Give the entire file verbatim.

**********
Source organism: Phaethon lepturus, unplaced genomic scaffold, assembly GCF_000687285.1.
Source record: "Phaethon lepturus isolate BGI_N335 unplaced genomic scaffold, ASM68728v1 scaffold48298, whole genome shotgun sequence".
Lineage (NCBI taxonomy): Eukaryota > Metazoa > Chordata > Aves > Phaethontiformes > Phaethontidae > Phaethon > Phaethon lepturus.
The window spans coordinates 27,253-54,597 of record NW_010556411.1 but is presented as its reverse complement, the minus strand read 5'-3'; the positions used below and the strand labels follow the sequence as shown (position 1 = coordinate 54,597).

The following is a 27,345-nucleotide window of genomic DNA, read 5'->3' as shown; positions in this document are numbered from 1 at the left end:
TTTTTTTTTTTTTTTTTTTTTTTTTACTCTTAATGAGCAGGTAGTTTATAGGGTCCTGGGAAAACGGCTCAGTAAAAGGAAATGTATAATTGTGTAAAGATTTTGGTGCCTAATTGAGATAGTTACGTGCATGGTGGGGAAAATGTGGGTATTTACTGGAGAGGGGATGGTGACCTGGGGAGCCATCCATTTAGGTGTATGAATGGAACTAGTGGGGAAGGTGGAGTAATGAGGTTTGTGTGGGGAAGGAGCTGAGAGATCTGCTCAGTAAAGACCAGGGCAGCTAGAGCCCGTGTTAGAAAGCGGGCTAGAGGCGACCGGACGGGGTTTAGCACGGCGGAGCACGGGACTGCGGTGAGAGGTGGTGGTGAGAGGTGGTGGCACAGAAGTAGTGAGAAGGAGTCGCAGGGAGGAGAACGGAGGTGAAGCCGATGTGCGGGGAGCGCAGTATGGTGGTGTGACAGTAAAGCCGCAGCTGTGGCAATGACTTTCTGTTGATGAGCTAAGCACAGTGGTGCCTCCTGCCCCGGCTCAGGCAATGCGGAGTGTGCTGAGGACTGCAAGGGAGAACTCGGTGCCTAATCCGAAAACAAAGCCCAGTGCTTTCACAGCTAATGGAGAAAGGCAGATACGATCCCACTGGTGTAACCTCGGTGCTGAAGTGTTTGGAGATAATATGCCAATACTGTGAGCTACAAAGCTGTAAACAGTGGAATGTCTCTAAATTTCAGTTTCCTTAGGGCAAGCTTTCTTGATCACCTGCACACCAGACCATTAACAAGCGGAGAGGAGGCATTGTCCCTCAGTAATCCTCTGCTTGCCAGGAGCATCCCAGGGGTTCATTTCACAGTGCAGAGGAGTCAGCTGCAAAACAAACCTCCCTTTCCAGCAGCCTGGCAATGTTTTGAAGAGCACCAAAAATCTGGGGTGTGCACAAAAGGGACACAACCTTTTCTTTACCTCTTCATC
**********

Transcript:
Source organism: Phaethon lepturus, unplaced genomic scaffold, assembly GCF_000687285.1.
Source record: "Phaethon lepturus isolate BGI_N335 unplaced genomic scaffold, ASM68728v1 scaffold48298, whole genome shotgun sequence".
Lineage (NCBI taxonomy): Eukaryota > Metazoa > Chordata > Aves > Phaethontiformes > Phaethontidae > Phaethon > Phaethon lepturus.
The window spans coordinates 27,253-54,597 of record NW_010556411.1 but is presented as its reverse complement, the minus strand read 5'-3'; the positions used below and the strand labels follow the sequence as shown (position 1 = coordinate 54,597).

The following is a 27,345-nucleotide window of genomic DNA, read 5'->3' as shown; positions in this document are numbered from 1 at the left end:
TTTTTTTTTTTTTTTTTTTTTTTTTACTCTTAATGAGCAGGTAGTTTATAGGGTCCTGGGAAAACGGCTCAGTAAAAGGAAATGTATAATTGTGTAAAGATTTTGGTGCCTAATTGAGATAGTTACGTGCATGGTGGGGAAAATGTGGGTATTTACTGGAGAGGGGATGGTGACCTGGGGAGCCATCCATTTAGGTGTATGAATGGAACTAGTGGGGAAGGTGGAGTAATGAGGTTTGTGTGGGGAAGGAGCTGAGAGATCTGCTCAGTAAAGACCAGGGCAGCTAGAGCCCGTGTTAGAAAGCGGGCTAGAGGCGACCGGACGGGGTTTAGCACGGCGGAGCACGGGACTGCGGTGAGAGGTGGTGGTGAGAGGTGGTGGCACAGAAGTAGTGAGAAGGAGTCGCAGGGAGGAGAACGGAGGTGAAGCCGATGTGCGGGGAGCGCAGTATGGTGGTGTGACAGTAAAGCCGCAGCTGTGGCAATGACTTTCTGTTGATGAGCTAAGCACAGTGGTGCCTCCTGCCCCGGCTCAGGCAATGCGGAGTGTGCTGAGGACTGCAAGGGAGAACTCGGTGCCTAATCCGAAAACAAAGCCCAGTGCTTTCACAGCTAATGGAGAAAGGCAGATACGATCCCACTGGTGTAACCTCGGTGCTGAAGTGTTTGGAGATAATATGCCAATACTGTGAGCTACAAAGCTGTAAACAGTGGAATGTCTCTAAATTTCAGTTTCCTTAGGGCAAGCTTTCTTGATCACCTGCACACCAGACCATTAACAAGCGGAGAGGAGGCATTGTCCCTCAGTAATCCTCTGCTTGCCAGGAGCATCCCAGGGGTTCATTTCACAGTGCAGAGGAGTCAGCTGCAAAACAAACCTCCCTTTCCAGCAGCCTGGCAATGTTTTGAAGAGCACCAAAAATCTGGGGTGTGCACAAAAGGGACACAACCTTTTCTTTACCTCTTCATC